It’s not that Busta Rhymes wasn’t completely off the meat rack. The man knows how to tear a mic to pieces and he’s not afraid to show it. The Undergraduate Council’s heavily touted party simply had little else going for it. That everyone was packed into an indoor venue made it incredibly difficult even to see the performers. The two hours of opening acts, from breakers to emcees going off the dome and anything else remotely hip-hop, became increasingly taxing.
Harvard’s own Tha League are celebrated for being a charismatic, skilled unit of rappers, and their stage presence and lyrical polish was clear. So was the impact of their homegrown beats (from Dominique C. Deleon ’04), which sound infinitely better coming through a big system than they do on the Veritas Records compilation. But an hour-long set was perhaps too much to expect. If, as they say, they’re just doing their own thing, it’s ambiguous who their ideal audience might be if not Harvard students. Perhaps it wouldn’t matter as much if the hooks, painstakingly crafted as they are, were a little catchier.
Of course, they weren’t really audible to begin with. The acoustics in Lavietes Pavilion forced virtually all the sound into a homogenous muddy wall.
Busta Rhymes, fortunately, isn’t a rapper who needs to yell every rhyme into the mic. The echoes in the room almost worked to his advantage, with each song (in a caricature of his album’s apocalyptic themes) ending in a small explosion. But Busta carried the audience and the show single-handedly. His Flipmode sidekick Spliff Star was a non-factor—Okechukwu “Oke” W. Iweala ’06, who hosted the event, had noticeably better projection and more personality.
Busta himself is an interesting personality, not just because of his “crazy antics” but because he’s one of the scant few rappers from the Native Tongues era who’s made it in the post-Bad Boy age. You might think his success in the past decade has been about keeping a unique style through at least three major iterations of hip-hop, but it’s got more to do with knowing exactly how to get an audience. Few others could go from an old school (or rather, old New School) cut like A Tribe Called Quest’s “Scenario” to the postmillennial crunk of Lil Jon’s “Get Low” remix without completely disrupting the vibe. Usually it screams “yes, I am a famous rapper with a long history.”
This time it worked, because Busta Rhymes is an anachronism in rap music, a popular artist who gets by on lyrical skill and wit alone (taking hot beats for granted). Technically speaking, he’s an emcee’s emcee—he spits rhymes with perfect breath control, speeding up and slowing down, stopping and starting at will, lyrically careening all over the beat without losing a drip of flow. And for all his lyrics, he doesn’t say a damn thing, or at least nothing that isn’t needed to rock the stage. Essentially he’s the world’s most unknowingly celebrated battle rapper, taking on all kinds of gangsta themes but ultimately using them to buff his already gleaming skills.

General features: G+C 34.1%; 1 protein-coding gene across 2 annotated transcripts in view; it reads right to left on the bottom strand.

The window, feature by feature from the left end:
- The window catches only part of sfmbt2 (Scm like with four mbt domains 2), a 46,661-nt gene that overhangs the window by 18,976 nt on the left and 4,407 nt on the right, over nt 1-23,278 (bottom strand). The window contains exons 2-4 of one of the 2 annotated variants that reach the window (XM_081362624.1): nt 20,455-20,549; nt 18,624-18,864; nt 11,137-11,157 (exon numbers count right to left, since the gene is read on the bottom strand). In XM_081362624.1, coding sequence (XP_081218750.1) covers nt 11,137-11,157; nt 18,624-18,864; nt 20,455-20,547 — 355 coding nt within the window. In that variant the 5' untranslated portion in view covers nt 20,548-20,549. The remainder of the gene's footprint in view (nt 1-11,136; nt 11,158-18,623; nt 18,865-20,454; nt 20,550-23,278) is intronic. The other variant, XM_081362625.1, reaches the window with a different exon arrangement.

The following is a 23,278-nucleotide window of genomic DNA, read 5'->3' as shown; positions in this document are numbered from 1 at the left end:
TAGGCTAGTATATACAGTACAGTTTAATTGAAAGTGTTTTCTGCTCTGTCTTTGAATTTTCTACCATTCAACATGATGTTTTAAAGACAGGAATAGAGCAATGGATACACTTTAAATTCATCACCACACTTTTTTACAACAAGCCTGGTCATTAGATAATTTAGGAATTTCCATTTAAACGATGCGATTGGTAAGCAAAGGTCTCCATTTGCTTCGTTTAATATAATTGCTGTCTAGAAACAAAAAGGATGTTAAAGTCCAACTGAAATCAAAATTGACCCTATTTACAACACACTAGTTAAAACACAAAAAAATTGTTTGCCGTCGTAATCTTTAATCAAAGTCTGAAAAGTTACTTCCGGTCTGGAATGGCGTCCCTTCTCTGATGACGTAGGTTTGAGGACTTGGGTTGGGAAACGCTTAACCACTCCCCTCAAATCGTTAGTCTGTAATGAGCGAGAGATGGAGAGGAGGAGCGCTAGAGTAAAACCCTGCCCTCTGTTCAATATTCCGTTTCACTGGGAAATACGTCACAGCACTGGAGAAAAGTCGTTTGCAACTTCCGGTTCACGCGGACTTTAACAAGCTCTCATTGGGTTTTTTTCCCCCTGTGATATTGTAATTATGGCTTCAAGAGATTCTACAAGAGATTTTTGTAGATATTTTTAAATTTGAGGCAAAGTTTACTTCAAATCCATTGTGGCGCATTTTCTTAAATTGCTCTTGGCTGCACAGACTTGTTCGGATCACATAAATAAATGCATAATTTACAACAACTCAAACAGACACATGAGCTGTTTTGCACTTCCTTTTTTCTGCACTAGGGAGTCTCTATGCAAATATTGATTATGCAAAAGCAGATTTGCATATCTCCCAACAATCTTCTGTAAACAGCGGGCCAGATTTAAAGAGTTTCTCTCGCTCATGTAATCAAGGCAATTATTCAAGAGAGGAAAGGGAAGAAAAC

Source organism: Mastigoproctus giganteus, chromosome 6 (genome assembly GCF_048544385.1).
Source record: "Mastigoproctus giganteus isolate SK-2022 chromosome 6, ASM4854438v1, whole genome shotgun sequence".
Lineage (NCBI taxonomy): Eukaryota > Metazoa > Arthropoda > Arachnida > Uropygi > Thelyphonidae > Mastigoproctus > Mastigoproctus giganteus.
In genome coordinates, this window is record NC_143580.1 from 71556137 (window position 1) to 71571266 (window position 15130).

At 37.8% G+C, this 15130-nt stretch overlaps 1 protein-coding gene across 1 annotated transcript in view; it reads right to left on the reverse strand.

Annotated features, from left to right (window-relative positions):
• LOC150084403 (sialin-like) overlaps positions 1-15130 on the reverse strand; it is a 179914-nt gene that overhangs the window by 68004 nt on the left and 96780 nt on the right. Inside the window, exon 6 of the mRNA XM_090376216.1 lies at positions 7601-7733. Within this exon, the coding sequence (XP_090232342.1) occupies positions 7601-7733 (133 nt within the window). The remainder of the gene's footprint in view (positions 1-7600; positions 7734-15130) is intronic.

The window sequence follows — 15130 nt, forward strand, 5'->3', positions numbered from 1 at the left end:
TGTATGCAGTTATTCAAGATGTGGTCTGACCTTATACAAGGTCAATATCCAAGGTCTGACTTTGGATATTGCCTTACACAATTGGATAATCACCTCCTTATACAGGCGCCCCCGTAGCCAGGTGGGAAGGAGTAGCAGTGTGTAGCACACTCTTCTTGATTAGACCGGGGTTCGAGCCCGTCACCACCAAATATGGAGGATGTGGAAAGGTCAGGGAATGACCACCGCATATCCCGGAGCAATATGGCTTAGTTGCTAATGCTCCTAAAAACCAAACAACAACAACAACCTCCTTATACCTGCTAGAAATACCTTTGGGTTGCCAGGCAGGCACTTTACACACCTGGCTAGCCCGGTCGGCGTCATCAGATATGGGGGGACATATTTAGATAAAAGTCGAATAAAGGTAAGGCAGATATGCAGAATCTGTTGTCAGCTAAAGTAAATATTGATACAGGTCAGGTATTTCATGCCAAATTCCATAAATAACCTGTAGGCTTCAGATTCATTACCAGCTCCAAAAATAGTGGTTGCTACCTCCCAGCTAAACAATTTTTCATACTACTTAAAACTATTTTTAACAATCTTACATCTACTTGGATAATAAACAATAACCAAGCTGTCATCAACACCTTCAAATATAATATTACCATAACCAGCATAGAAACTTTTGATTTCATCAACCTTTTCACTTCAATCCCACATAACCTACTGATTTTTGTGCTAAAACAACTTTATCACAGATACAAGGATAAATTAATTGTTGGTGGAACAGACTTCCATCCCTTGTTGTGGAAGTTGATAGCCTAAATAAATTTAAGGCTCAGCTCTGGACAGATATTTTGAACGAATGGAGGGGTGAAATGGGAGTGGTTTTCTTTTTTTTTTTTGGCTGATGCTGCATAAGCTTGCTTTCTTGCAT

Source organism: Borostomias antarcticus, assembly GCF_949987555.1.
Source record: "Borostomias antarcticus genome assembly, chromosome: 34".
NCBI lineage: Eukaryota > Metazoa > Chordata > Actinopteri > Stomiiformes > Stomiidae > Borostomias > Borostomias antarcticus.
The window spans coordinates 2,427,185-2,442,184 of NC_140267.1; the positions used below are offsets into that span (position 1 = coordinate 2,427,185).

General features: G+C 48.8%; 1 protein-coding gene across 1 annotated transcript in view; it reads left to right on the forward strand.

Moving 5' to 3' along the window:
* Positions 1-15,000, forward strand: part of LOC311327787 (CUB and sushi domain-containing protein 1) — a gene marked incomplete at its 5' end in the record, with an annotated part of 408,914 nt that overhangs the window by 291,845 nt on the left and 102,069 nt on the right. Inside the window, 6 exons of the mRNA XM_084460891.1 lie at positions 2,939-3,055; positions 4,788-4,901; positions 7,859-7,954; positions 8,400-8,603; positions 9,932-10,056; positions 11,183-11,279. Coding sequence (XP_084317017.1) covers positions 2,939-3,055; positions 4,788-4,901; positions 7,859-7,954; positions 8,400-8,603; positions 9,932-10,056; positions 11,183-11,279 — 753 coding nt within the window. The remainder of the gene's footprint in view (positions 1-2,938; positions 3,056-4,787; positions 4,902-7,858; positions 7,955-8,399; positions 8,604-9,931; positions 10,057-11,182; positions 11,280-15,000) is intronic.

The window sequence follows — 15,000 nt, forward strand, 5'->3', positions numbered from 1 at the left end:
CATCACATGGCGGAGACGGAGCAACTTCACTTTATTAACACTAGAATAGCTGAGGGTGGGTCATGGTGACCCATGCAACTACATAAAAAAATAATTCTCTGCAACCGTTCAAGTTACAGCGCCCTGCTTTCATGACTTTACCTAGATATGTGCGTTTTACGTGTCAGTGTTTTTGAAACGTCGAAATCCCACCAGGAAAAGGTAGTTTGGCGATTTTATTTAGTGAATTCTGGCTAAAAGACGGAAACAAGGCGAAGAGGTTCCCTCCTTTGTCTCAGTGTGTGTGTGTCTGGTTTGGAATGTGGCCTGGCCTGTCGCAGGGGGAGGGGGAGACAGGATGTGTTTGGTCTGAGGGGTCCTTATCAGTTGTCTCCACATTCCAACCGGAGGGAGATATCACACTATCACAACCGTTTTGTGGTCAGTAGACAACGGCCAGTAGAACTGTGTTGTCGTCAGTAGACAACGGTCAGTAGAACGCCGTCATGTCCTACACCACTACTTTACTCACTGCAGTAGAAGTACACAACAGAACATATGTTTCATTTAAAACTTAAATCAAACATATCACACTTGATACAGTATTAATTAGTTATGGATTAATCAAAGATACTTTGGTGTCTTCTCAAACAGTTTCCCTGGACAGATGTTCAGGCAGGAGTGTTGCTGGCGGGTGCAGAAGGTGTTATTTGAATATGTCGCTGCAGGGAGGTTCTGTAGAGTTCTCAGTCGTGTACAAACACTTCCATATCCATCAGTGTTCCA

He was good nearly to the point of seeming cynical. Busta and his Squad have clearly rehearsed this show many, many times over. It went without a single hitch, contrived little song interludes and all. People complained that he was being “pissy,” but who expects larger-than-life rappers to get on a stool and pour their hearts out in earnest? Dropping “Put Your Hands Where My Eyes Could See” only to stop it two seconds in; making fun of the crowd for being “tired,” blazing through half a verse of “Break Ya Neck” before drifting off into incoherency, swept away by cheering—that was the act. It’s about the only honest show an artist who’s spent his life impressing everyone, yet being mysterious at the same time, could put on.
So for an hour it was exactly what people wanted—no more, no less. Rumors of Busta’s last-minute unwillingness to do the concert were largely moot, as the performance was entertaining, over the top and gave at least the illusion of being spontaneous. It’s too bad we had to feel ever-so-slightly cheated by the whole act, which arrived late and left without wasting any more of its time.